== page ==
The highly differentiated mechanism of action of plinabulin, an investigational, first-in-class, selective immunomodulating microtubule binding agent, has positioned the drug as a potential preventive treatment for chemotherapy-induced neutropenia, as well as an anticancer agent in non–small cell lung cancer.
The highly differentiated mechanism of action of plinabulin, an investigational, first-in-class, selective immunomodulating microtubule binding agent (SIMBA), has positioned the drug as a potential preventive treatment for chemotherapy-induced neutropenia (CIN), as well as an anticancer agent in non–small cell lung cancer (NSCLC).1
Plinabulin binds to the vicinity of the colchicine binding domain of the ß-tubulin in αβ-tubulin heterodimers. The binding occurs at a site and with kinetics that is unique from other tubulin targeting agents.
Moreover, by binding to tubulin, GEF-H1, an immune defense protein, is released by plinabulin. This activates a signaling transduction pathway that leads to dendritic cell (DC) maturation. In turn, DC maturation elicits innate and adaptive immune activity. DC maturation also results in increased antigen presentation and T-cell activation, which appears to contribute to plinabulin’s anticancer activity.
On June 1, 2021, the FDA granted a priority review designation to a new drug application for plinabulin plus granulocyte colony-stimulating factor (G-CSF) for the prevention of CIN.2 The regulatory designation is based on findings from the phase 3 PROTECTIVE-2 trial (Study 106; NCT03294577), as well as 5 supportive trials that enrolled over 1200 patients.
In PROTECTIVE-2, the combination of plinabulin and pegfilgrastim (Neulasta) was 53% more effective in reducing the incidence of CIN vs pegfilgrastim alone in patients with early-stage or stage III breast cancer receiving high–febrile neutropenia risk chemotherapy (n = 221).3,4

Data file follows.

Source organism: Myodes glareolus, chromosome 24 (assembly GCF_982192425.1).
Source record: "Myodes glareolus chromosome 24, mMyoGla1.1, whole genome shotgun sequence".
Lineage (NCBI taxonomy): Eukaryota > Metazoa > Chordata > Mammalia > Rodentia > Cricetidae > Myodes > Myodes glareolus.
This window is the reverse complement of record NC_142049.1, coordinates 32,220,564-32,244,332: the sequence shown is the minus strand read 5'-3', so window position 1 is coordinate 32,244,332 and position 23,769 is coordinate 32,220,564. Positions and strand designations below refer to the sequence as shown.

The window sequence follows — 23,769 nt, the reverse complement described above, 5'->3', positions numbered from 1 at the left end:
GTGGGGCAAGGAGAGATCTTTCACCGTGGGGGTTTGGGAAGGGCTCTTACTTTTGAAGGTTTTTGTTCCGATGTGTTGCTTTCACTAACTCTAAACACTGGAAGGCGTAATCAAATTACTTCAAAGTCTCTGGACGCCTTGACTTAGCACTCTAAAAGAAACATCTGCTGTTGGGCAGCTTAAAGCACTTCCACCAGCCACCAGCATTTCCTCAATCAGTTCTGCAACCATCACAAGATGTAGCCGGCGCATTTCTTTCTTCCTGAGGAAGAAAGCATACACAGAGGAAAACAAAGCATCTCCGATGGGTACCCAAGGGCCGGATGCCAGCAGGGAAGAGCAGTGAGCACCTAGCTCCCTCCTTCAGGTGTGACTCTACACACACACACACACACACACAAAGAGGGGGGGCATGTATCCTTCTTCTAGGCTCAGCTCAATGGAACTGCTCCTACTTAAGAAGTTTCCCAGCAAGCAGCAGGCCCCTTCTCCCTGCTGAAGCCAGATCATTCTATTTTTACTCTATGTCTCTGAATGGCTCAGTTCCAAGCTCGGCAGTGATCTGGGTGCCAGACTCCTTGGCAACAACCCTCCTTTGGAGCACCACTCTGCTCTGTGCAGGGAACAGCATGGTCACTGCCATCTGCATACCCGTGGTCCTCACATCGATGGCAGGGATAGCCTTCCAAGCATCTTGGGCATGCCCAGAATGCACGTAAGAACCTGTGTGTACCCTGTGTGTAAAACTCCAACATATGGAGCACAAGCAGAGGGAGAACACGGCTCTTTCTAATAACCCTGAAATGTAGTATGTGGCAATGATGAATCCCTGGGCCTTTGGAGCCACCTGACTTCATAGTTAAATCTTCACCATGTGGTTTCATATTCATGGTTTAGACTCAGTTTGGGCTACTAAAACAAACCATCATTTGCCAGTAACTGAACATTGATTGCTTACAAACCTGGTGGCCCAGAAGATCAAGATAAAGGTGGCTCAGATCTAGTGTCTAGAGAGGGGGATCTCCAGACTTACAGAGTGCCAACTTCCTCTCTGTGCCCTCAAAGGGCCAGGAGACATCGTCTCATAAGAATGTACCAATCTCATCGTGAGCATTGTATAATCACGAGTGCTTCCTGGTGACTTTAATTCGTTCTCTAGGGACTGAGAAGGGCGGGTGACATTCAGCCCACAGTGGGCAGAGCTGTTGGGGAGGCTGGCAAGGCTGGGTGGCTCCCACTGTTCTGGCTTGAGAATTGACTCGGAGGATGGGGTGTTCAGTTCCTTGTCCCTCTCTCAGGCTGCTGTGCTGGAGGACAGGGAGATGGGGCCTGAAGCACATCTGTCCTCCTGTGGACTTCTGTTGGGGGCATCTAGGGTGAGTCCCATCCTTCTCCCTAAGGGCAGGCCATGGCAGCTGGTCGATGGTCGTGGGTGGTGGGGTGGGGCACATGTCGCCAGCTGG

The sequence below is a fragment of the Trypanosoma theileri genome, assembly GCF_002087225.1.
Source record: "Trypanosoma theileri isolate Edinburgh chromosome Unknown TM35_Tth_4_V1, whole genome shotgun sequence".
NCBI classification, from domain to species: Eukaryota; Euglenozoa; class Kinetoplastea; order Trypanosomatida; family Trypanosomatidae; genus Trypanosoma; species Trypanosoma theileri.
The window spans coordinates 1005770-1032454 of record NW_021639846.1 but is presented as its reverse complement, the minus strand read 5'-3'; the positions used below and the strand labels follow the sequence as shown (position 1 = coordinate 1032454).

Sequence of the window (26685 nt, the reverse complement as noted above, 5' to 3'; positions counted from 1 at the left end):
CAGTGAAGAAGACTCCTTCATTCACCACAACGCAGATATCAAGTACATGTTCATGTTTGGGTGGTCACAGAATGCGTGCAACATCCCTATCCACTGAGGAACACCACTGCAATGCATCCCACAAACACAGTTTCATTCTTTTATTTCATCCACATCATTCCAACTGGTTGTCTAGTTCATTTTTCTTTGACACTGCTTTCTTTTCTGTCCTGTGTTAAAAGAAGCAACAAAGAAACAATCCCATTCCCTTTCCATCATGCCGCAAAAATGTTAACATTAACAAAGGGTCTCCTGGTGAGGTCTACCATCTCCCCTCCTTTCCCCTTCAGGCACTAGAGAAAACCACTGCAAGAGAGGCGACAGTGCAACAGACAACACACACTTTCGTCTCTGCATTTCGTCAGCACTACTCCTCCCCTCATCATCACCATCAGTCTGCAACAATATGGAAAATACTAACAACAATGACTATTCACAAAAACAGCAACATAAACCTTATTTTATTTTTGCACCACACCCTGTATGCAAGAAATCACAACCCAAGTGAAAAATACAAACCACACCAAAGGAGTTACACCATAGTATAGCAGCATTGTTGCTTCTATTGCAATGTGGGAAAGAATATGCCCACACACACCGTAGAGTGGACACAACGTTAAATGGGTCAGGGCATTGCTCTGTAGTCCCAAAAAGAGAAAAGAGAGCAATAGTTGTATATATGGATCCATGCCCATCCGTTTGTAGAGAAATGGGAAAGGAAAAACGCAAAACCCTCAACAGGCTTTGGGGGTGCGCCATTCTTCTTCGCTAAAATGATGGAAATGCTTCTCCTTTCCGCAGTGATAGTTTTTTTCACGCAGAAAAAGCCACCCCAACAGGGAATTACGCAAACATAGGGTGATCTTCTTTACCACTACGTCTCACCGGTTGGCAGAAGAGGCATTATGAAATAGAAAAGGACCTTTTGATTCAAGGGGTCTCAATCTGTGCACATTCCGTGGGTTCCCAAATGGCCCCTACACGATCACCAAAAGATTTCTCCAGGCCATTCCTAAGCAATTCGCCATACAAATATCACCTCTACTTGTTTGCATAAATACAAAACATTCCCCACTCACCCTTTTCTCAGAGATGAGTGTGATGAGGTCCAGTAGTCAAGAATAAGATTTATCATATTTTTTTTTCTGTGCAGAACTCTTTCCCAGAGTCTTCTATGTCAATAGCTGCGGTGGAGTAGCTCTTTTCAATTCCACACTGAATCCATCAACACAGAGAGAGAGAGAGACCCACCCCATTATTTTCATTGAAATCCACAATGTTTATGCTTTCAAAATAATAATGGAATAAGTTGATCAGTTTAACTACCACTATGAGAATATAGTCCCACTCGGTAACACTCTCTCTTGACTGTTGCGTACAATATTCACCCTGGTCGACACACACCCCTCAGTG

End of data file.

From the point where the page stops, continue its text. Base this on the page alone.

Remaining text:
The final results of the study, which were presented during the 2021 ASCO Annual Meeting, confirmed that the combination elicited superior CIN protection compared with pegfilgrastim alone.5 The addition of plinabulin also reduced adverse clinical sequalae, did not add toxicity, reduced the severity of grade 4 treatment-emergent adverse effects (AEs), and significantly reduced bone pain (P = .03) among patients.
“We think that the combination protects [patients] throughout the chemotherapy cycle. We know from a long experience that there is a vulnerability or lack of protection within the first week after chemotherapy with pegfilgrastim. Adding plinabulin to pegfilgrastim seems to mitigate that vulnerability or increase the protection in the first week after chemotherapy,” said lead study author of the PROTECTIVE-2 study Douglas W. Blayney, MD, a medical oncologist at Stanford Health Care and a professor of medicine at Stanford Medicine, in an interview during an episode of OncLive® News Network: On Location.
“This will help oncologists and their patients receive more chemotherapy during both weeks of the chemotherapy cycle before the bone marrow recovers normally,” Blayney added.
Plinabulin’s activity has also been evaluated in lung cancer. The agent is currently being evaluated in combination with docetaxel for patients with advanced NSCLC who have measurable lung lesions in the phase 3 DUBLIN-3 trial (Study 103; NCT02504489).6 The anticancer results for overall survival are expected in the final quarter of 2021, according to Blayney.5
Plinabulin is also being evaluated in combination with the PD-1 inhibitor nivolumab (Opdivo) with the rationale that adding the agent will elicit synergistic immune-enhancing effects.1 Historically, cumulative toxicity has been a concern with nivolumab in combination with other checkpoint inhibitors; however, it is thought that plinabulin/nivolumab may demonstrate improved antitumor activity vs nivolumab alone without significantly increased toxicity. An ongoing phase 1/2 study (NCT02812667) is evaluating the combination in patients with metastatic NSCLC.7
Triplet combinations are also under study with plinabulin.1 The combination of plinabulin, nivolumab, and ipilimumab (Yervoy) is being evaluated in a phase 1/2 study (NCT03575793) in patients with recurrent small cell lung cancer to determine whether plinabulin will be synergistic with nivolumab and ipilimumab while limiting immune-related AEs associated with the agents.1,8
Finally, research is ongoing to test the potential benefits of adding plinabulin to PD-1 inhibitors and radiation therapy.1
“Given the high incidence of progression with PD-1/PD-L1 antibody therapies in the majority of cancers, we believe this novel triplet approach will restore or enable the immune targeting of cancer in patients that have progressed on checkpoint [inhibitor] therapy,” according to BeyondSpring Pharmaceuticals.1